Writer/Director Sam Fuller’s The Big Red One never received the accolades it deserved in his lifetime for a myriad of reasons. I mention this simply because I was going through my research records for Lee Marvin Point Blank and came across some reminders of the film’s reconstruction back in 2004. I was invited to the screening at the Director’s Guild of America (DGA) in Hollywood and wound up mingling with several of the film’s participants.

Program cover for the DGA screening of Sam Fuller’s reconstructed THE BIG RED ONE.

Those in attendance included Sam’s widow Christa Fuller and their daughter Samantha, as well as the film’s costars Robert Carradine, Kelly Ward, Bobby DiCiccio, Perry Lang and a few others. Mark Hamill was scheduled to appear but had to cancel.
Anyway, it was a wonderful experience.

Inside page of BIG RED ONE reconstruction program.

There were also a few unexpected surprises, such as Martha Plimpton and her father, Keith Carradine. I spoke briefly with Carradine in hopes of getting an interview for his work in Emperor of the North but sadly, it was not to be.
On a happier note, I was able to reconnect with Peter Levinson (1934-2008), The Big Red One’s original publicist who had granted me an interview a few months before, regaling me with some wonderful industry anecdotes I might blog about in the near future.
Viewing the film was of course an incredible experience as the lost footage had been rumored and whispered about for decades were finally on display. Historian Richard Schickel did a most commendable job putting the pieces together, as most fans would later discover on DVD.
Okay, I am apparently avoiding the obvious, which is what I REALLY found in my research records. Can you tell? So, without further adieu, here it is. Before the film started, Christa Fuller took a photo of me chatting with her daughter outside the DGA building. It might best be dubbed “Beauty & The Beast.” I give you…..

Samantha Fuller (left) reacts to something I’m telling her while I blather on about something that, for the life of me, I have no memory of whatsoever. Maybe that’s a good thing.



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Sam Fuller!
I ‘ve been extremely fortunate in my research for Lee Marvin: Point Blank to get to know several film greats and few were greater than the legendary Sam Fuller, so much so that way back in February 1998 FilmFax Magazine allowed me to reminscence on the great man’s passing. Below is the cover. Hey, they had to sell copies, right?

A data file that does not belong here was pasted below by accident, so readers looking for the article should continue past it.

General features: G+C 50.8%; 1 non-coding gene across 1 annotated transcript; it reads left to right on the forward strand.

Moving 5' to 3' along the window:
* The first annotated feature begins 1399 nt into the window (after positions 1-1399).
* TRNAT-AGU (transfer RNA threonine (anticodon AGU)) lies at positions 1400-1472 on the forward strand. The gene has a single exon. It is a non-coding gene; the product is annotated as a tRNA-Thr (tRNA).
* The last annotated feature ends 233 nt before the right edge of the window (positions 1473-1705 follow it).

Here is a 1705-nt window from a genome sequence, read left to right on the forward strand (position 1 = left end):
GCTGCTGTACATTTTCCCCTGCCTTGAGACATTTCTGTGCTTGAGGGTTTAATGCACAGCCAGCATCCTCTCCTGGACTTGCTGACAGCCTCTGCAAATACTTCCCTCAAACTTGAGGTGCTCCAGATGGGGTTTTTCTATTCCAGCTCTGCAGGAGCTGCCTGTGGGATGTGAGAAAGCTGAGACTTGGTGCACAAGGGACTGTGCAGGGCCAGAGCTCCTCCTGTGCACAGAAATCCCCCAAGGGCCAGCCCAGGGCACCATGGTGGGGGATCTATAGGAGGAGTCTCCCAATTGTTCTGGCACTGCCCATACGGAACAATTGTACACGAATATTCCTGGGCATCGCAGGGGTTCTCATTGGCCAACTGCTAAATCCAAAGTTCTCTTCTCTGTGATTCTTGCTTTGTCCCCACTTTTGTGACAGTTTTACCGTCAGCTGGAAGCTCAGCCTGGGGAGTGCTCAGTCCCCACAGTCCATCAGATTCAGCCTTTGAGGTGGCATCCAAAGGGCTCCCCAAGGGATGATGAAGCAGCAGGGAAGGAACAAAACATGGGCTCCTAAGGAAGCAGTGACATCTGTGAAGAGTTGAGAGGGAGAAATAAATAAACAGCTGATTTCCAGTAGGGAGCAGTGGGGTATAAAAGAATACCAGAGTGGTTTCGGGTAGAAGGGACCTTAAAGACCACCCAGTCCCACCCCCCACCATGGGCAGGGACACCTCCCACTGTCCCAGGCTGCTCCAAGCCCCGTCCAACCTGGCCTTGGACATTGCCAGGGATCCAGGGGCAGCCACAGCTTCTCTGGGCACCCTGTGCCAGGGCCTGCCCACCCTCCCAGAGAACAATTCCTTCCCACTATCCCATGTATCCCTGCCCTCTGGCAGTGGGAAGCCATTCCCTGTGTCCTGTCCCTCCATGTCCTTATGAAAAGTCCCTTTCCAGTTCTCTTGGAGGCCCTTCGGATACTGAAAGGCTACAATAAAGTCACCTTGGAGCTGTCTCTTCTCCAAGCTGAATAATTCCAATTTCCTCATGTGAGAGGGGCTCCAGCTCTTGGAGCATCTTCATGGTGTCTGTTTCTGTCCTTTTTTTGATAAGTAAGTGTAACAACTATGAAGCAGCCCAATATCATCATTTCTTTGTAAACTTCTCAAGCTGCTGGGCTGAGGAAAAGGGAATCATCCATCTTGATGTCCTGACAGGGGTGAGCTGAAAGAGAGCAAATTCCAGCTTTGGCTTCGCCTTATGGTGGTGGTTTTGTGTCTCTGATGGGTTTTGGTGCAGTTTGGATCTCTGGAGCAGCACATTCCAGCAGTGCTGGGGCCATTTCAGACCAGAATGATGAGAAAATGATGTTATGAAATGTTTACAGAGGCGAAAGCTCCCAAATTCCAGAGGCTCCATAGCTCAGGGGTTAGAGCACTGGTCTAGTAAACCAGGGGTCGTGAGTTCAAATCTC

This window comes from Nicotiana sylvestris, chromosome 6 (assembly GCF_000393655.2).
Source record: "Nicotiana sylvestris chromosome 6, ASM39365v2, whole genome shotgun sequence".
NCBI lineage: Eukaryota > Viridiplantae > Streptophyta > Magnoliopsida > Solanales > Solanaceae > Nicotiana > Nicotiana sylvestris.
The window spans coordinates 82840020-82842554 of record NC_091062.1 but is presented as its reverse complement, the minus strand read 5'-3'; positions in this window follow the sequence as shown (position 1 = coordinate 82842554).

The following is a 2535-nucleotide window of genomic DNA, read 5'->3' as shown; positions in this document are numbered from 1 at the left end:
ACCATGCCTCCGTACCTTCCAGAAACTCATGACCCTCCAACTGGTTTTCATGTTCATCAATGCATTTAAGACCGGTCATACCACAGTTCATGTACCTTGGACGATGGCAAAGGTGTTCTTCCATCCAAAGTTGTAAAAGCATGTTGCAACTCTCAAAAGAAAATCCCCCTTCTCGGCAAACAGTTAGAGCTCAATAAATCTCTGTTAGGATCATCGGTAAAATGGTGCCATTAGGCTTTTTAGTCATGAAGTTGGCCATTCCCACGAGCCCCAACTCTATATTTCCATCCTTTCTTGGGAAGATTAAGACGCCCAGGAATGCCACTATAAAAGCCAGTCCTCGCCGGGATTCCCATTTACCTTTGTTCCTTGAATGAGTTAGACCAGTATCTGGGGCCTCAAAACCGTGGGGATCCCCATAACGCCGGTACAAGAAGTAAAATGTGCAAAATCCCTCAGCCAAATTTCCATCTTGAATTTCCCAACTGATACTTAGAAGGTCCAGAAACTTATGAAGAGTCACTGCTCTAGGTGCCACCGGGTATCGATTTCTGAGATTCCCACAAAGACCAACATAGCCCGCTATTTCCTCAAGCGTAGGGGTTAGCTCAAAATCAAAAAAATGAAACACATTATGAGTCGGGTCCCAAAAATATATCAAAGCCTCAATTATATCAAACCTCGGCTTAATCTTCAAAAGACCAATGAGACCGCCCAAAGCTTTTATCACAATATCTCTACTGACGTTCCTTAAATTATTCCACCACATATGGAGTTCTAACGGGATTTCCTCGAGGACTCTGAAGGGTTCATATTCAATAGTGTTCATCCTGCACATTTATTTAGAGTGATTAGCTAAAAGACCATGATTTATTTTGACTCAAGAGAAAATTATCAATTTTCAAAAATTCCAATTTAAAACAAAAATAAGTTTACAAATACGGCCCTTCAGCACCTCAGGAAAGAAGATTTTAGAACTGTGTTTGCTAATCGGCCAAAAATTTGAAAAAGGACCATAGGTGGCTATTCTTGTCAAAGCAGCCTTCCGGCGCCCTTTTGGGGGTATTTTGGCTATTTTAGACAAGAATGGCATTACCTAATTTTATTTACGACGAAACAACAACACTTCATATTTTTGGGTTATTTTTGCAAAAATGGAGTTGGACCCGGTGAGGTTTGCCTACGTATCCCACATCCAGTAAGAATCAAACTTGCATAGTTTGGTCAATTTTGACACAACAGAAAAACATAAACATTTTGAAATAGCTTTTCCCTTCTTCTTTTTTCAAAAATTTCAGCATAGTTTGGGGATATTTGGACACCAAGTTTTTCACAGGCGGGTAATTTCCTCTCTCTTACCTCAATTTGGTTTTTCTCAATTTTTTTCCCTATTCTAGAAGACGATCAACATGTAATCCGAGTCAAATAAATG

Okay, so it’s not the cover story. That aside, at least I did get to write what I want. I also had access to rare pictures and was able to express and expand on some personal anecdotes in my own clunky way and came up with a catchy title. In fact, that cute little girl in the photos with Sam? That’s Sam and Christa Fuller’s daughter, Samantha. She’s now the director of a wonderful new documentary about her father entitled, that’s right, A Fuller Life.

What was it like to be friends with the great Sam Fuller? That can only be answered by reading the article below. So, sit back, read and enjoy. As Sam Fuller himself would’ve said, it’s a helluva yarn!




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On what would have been his 74th birthday, has found a perfectly useable connection to Lee Marvin and birthday boy, John Lennon. You may or may not know a more prominent connection. John Lennon was a big fan of The Wild One, and as stated in Lee Marvin: Point Blank, Marvin’s gang in the film, The Beetles, proved to be quite inspirational.
Stranger still, but nontheless applicable, is yet another Beatle connection. When Lee Marvin’s recording of “Wanderin Star” from Paint Your Wagon was released as a single, no one was more surprised by its success than Marvin himself. The record company that released the single in England crowed no little bit about the success and paid for the following ad to be placed in the industry’s BillBoard magazine…..

Billboard Magazine ad touting Marvin's successful release of his singel of Wandern' Star.

Billboard Magazine ad touting Marvin’s successful release of his singel of Wandern’ Star.


The ad’s copy, barely visible in the bottom right corner, boastfully states:
We said LEE MARVIN had a record! But “Wanderin’ Star” is a song as timely as today from a story that is ageless.
Lee Marvin’s record of “Wanderin’ Star “from the movie “Paint Your Wagon.” PD’s [Program Directors] throughout the country loved the record.
“It’s the most different thing I’ve heard,” was what we heard most. “But when can I play it” is the thing we heard second most.
For anyone who missed the flash, this record was #1 — in England. It kept the Beatles out of the top of the chart.
We have just sent you a shining brand new copy of “Wanderin’ Star.” Listen to it again.
Get with the picture playing in every neighborhood in America.
Just play it. It takes care of itself.

That’s right. He kept the Beatles from having one last number 1 hit in the UK. The Beatles’ single came close but topped out at number 2. This fact, of course was NOT lost on Marvin who chided his Beatle-loving son Christopher about it constantly.
What was the Beatle song that Marvin kept out of the top spot? Well, let’s just say…..

The Beatles - Let It Be

The Beatles – Let It Be

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